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Re: Managing tie-ups

I thought Judy post on tying up were somewhat similar to my experience
years ago  hoped that this might help someone or give them some food for

We were able to successfully manage a mare that tied up years ago.  She was
the classic type.  Very hot breed race type QH mare, extremely
competivitive with a "very fast trot".  Tied up the first time on my first
50, took us 2 years and probably 7 or 8 mostly minor tie-ups, to fine a
routine that worked.  Tried selenium and vit. E shots, probably not a bad
idea, didn't work on their own, so never did again (You have to realize
that this was in the 70's).  The routine we used that kept her from tying
up for 9 years straight (She only did it once later when she was over 20,
because we got lazy in our routine.):

1.  Keep her off spring and summer pasture.

2.  Feed just hay, which was straight alfalfa.  I would feed either good
grass or grass/alfalfa now.  (Again remember it was in the 70's.)

3.  Feed just whole oats for grain, and then only when she had been ridden
10 miles (Basically at the rate of 1 quart per 10 miles of riding.)  I
usually split the feeding between that night and the next morning.

4.  We rode her 6 days a week religiously.  If it wasn't on the trails, the
least she got was 30 minutes of long trot or canter in the arena.

5.  Things I added later as she was older, were a 2 mile walk first on any
ride and we did go to riding every other day.  But these only added when
she was over 20 yrs. old.

6.  The only supplement that she received was Diaglow (I'm not sure that is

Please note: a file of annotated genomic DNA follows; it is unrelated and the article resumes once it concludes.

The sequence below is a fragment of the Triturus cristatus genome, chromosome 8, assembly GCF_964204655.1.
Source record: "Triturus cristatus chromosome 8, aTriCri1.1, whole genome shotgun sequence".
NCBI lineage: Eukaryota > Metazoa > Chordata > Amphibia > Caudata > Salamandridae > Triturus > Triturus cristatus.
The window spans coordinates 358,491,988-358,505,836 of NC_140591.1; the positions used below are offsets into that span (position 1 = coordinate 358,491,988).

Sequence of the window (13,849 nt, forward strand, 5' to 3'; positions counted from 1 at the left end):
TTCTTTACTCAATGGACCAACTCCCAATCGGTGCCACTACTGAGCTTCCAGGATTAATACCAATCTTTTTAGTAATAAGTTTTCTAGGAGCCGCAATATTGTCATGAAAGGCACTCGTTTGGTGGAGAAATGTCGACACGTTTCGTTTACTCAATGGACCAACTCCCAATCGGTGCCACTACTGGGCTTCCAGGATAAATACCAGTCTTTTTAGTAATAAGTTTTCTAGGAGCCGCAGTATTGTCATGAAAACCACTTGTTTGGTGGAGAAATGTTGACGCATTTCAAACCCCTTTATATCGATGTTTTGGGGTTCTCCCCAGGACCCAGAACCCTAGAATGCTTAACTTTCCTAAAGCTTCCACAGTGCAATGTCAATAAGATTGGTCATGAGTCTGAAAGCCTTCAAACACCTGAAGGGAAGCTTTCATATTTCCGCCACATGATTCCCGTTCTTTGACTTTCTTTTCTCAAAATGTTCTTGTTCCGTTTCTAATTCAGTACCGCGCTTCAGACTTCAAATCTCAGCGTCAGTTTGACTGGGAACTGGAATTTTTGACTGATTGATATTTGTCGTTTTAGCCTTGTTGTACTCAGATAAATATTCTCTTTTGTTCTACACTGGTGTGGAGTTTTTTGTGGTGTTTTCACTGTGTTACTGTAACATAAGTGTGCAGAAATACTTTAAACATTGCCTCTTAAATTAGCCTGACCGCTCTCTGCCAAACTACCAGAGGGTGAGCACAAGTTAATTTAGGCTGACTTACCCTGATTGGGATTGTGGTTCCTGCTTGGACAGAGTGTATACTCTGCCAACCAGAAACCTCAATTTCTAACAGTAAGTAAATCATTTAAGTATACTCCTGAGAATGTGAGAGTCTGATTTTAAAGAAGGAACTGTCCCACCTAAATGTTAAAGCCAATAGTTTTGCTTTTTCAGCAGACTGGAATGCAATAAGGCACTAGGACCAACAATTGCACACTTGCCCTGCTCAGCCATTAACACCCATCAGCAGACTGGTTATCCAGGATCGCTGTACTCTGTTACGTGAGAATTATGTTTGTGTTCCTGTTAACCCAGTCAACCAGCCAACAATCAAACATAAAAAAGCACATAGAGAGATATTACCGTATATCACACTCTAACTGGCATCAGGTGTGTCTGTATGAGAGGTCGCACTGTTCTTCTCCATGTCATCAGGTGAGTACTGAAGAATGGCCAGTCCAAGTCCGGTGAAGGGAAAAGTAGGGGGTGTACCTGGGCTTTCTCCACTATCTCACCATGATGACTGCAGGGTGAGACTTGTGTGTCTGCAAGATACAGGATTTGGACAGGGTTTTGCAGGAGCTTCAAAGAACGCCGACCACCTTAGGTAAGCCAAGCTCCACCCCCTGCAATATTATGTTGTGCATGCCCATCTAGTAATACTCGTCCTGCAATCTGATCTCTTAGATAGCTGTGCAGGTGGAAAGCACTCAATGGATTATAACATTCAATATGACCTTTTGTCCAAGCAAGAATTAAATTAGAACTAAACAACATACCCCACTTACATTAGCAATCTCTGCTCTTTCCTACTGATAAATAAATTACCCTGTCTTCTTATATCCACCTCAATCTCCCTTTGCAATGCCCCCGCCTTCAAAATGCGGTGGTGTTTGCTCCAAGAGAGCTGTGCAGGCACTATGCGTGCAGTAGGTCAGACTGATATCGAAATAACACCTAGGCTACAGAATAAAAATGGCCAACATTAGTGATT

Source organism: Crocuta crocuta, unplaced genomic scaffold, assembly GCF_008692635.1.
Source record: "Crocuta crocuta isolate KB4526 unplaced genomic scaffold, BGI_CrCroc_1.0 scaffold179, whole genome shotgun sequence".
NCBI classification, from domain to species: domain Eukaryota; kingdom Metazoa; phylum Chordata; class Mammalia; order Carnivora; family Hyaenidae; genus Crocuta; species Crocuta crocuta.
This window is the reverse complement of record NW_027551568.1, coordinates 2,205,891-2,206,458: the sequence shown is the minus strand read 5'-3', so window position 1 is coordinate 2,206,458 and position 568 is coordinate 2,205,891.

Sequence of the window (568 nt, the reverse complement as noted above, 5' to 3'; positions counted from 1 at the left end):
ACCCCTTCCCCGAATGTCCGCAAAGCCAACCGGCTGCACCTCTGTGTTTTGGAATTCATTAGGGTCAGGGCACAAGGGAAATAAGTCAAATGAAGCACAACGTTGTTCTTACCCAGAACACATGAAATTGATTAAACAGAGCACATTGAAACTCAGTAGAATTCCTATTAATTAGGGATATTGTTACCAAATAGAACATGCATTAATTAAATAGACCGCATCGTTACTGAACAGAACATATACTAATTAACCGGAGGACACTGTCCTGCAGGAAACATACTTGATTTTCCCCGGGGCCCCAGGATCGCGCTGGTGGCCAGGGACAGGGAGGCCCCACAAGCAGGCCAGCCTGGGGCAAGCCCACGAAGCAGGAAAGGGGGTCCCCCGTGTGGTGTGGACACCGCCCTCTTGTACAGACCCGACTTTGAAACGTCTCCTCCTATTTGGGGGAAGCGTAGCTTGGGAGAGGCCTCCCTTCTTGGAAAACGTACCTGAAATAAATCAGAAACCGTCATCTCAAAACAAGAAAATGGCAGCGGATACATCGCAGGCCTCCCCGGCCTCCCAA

spelled right.)  I haven't used it in years, but I always liked it then.

You have to realize that the information about tying up was very good then
or plentiful,  but I did learn alot from this mare and following this
routine we never had to worry about riding her competively.  I have to
admit to being a typical novice to endurance when I rode her.  She was my
first endurance horse.  I did many things wrong and luckily she was an
amazing horse and held up.  Some of the those things included, 1) from the
first day of training riding a normal training ride was 20+ miles in 2
hours. (I lost 6 pounds in 2 weeks, so thought it was great.) 2) Not
warming up, just taking off at a fast trot.  Those were probably the 2
biggies that I got away with.  How I didn't ruin her, I can only credit her
with.  She was very balanced moving and had gread legs.  She was an
extremely fast and competitive mare and we did several 50s and mainly
worked at doing the Levi Ride and Tie which we did on her in 1976, 1977 and
1978.  The only reason we stopped is because we move to an area were could
train with the time we had available for 7 years.  And she was 20 when we
returned to where we could ride.  I did ride her on a 25 miler that year
with only a handful of training rides.  We raised 2 foals from her in her
20's and she went on to do some Trail Trials.  She died from colic at the
age of 28.  She was still sound at the time.  One tough horse.  I have a
weanly filly out of her QH daughter by Doc Thunder Bask, that I am sure
looking forward to.  She seems to be every thing that I wanted and looks
like she has that speed too.

I feel that there seems to be a lot of variation in the horses that tie up.
 I have only had the one and feel certain I could make her tie up and feel
certain I could prevent her from tying up.  But I also would not assume